Live event with the CEOs of World Trade Centers in Brazil, Mexico, Colombia and Peru will point out opportunities for foreign trade companies or companies that intend to go international
The post-pandemic scenario is promising for companies in Latin America, which should benefit from investments in infrastructure, which are essential for the economic recovery of the region. The preview is from the economist Carlos Ronderos, former Colombian Minister of Commerce and Regional Director for Latin America of the WTCA, an international entity that coordinates more than 320offices of the brand around the world.
Ronderos is one of the most respected voices in the Southern Cone in macroeconomic analysis. He will moderate the debate “LATAM: Investment Opportunities in the Post-pandemic Region” with the presence of the World Trade Center executives in Brazil, Mexico, Colombia and Peru. The event is promoted by the World Trade Center (WTC) Curitiba and is scheduled for next Tuesday, December 15th, at 10 a.m. through the WTC channel on YouTube. The subscription is free.
Carlos Ronderos will debate with WTC CEOs of Guanajuato and Nuevo Laredo, Jorge Acevedo; from WTC Cartagena, Juan Pablo Velez; from WTC Lima, Juan Carlos Mathews; and Josias Cordeiro, from WTC Curitiba and Joinville. In the following interview, he anticipates some of the trends that will be addressed in the debate and that should guide the planning of companies that operate in foreign trade or intend to start internationalization processes.
The opportunities are different according to each country, but there are already major investments in infrastructure in the post-COVID scenario, mainly by the government, to reactivate local economies. “There are opportunities for acquisitions and mergers of companies that need capital and are more affordable, due to the devaluation of currencies. And also essential industrial sectors associated with infrastructure," anticipates Ronderos.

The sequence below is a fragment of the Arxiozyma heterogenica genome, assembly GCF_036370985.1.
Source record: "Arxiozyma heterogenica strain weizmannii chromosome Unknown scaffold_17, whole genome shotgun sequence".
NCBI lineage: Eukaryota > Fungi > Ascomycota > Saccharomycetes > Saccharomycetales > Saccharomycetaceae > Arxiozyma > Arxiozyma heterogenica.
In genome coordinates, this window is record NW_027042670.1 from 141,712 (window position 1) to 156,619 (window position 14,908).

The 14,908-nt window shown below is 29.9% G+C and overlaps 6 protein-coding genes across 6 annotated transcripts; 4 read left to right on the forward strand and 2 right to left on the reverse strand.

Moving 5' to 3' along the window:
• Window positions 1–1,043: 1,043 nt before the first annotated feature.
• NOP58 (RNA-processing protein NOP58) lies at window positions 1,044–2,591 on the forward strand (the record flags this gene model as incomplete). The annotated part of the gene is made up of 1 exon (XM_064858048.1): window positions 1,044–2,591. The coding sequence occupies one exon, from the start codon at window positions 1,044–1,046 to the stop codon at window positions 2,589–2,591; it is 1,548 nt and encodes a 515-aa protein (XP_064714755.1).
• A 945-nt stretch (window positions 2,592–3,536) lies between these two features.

According to the Latin America Regional Director of the WTCA, the change in the United States’ administration will improve the commercial relationship with the countries of Latin America, since the ideological issue is likely to be off the agenda, a topic that has been raised over the years by right-wing or left-wing countries.
“For countries that have free trade agreements with the United States, such as Peru, Chile, Colombia and Central American countries, there was a risk of a renegotiation of the treaties, as in the case of NAFTA, with Mexico. These are trade agreements with strict clauses in labor rights, environmental matters which can threaten, to a certain extent, the competitive advantages of these countries. With clear game rules, continuity of these treaties and the opening of negotiations for new treaties, and countries willing to bilateral relations, such as Brazil and Uruguay, the region can be strengthened as a more fluid trade hub to attract investments external.”
According to Ronderos, there are several post-COVID attractions in Latin America, especially on nearshores. “With the disruption of production chains, companies that do business with Asian countries have had their trade routes diverted or interrupted by the pandemic. Naturally, this caused the existing offshore strategies in the United States and Canada to become nearshore with other countries -- that is, the outsourcing of IT jobs to companies in countries that share borders, due to the ease of travel and communication, in addition to reducing costs. Moving beyond the sphere of North American countries, the nearshore opens opportunities for production centers in Latin America to supply these production chains. “